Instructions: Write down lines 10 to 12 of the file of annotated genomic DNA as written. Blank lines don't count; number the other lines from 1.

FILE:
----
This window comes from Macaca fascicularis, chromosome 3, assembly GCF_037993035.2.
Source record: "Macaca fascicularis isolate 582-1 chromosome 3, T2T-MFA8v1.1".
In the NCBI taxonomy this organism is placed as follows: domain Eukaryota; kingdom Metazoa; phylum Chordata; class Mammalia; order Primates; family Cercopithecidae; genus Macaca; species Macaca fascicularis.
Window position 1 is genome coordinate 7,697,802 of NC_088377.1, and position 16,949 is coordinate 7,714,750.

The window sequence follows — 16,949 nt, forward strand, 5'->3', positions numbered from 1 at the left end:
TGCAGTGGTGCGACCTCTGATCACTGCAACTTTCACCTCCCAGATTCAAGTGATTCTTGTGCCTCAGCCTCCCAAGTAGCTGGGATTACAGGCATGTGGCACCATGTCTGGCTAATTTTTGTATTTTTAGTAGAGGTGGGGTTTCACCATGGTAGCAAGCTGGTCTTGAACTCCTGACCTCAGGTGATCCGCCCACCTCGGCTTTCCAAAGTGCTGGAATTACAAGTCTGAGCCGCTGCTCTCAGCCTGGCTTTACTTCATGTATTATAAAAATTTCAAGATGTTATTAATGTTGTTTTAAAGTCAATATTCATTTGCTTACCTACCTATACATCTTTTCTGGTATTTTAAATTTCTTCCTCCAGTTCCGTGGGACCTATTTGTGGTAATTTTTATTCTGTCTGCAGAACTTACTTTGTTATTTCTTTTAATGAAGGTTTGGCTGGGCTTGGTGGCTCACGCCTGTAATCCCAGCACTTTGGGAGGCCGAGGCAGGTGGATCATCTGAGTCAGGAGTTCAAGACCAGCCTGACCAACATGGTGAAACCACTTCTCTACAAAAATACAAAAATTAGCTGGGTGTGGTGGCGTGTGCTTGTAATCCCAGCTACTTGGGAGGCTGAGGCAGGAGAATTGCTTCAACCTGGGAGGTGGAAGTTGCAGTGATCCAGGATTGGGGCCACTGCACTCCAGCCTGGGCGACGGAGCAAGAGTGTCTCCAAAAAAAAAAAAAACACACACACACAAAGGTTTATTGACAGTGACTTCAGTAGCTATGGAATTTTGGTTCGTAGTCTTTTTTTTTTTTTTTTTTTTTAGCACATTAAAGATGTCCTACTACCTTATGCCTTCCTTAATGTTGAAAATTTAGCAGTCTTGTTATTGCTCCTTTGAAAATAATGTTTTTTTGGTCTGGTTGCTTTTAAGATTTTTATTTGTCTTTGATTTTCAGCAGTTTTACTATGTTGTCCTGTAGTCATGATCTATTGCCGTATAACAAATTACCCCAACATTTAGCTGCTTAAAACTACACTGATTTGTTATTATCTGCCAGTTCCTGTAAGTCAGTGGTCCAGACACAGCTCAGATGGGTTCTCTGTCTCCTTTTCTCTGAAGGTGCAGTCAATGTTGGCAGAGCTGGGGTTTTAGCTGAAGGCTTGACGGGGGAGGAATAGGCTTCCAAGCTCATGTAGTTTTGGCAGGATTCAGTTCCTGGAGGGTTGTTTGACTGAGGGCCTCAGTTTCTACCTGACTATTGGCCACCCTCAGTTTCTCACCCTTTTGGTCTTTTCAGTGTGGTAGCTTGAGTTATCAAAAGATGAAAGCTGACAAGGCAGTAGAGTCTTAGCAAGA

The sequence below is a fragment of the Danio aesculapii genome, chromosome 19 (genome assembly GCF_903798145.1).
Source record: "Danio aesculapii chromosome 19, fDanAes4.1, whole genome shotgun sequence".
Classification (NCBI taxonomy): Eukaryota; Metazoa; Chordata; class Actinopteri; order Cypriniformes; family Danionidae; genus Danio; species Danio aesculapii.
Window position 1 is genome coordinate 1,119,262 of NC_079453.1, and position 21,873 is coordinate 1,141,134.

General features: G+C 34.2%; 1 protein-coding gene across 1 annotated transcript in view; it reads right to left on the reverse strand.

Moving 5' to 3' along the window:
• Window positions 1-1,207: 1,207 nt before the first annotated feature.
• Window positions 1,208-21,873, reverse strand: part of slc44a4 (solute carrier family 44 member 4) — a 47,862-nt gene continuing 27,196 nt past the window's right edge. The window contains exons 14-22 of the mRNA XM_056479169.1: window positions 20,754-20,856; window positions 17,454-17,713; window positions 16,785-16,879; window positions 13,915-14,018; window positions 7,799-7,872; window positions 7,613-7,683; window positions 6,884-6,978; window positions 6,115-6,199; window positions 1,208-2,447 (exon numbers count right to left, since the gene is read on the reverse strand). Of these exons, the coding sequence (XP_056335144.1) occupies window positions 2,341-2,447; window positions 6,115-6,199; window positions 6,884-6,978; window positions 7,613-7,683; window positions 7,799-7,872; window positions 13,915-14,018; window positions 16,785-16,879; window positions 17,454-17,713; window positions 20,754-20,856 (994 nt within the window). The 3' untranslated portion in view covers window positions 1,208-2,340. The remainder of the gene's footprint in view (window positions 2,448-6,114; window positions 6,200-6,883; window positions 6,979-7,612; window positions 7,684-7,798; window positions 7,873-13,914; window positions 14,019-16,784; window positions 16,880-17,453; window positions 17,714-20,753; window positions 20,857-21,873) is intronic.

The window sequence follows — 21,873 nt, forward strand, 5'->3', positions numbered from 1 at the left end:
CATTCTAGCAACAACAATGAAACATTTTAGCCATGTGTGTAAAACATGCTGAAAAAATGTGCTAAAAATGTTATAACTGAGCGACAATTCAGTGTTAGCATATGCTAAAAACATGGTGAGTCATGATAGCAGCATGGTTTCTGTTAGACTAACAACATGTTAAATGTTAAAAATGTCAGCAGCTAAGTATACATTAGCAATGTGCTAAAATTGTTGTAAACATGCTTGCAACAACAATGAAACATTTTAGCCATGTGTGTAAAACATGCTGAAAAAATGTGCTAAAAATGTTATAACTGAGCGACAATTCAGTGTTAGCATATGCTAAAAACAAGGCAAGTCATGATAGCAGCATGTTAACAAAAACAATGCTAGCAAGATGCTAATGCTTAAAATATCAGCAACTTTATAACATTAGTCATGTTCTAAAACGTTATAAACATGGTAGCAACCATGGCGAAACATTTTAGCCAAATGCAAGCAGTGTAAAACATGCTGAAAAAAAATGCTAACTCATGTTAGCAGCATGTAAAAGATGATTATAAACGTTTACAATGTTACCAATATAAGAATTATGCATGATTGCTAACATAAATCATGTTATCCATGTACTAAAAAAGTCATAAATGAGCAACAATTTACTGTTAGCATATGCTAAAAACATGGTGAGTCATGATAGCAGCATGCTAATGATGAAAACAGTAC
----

Window position 1 is genome coordinate 1,119,262 of NC_079453.1, and position 21,873 is coordinate 1,141,134.

General features: G+C 34.2%; 1 protein-coding gene across 1 annotated transcript in view; it reads right to left on the reverse strand.

Moving 5' to 3' along the window: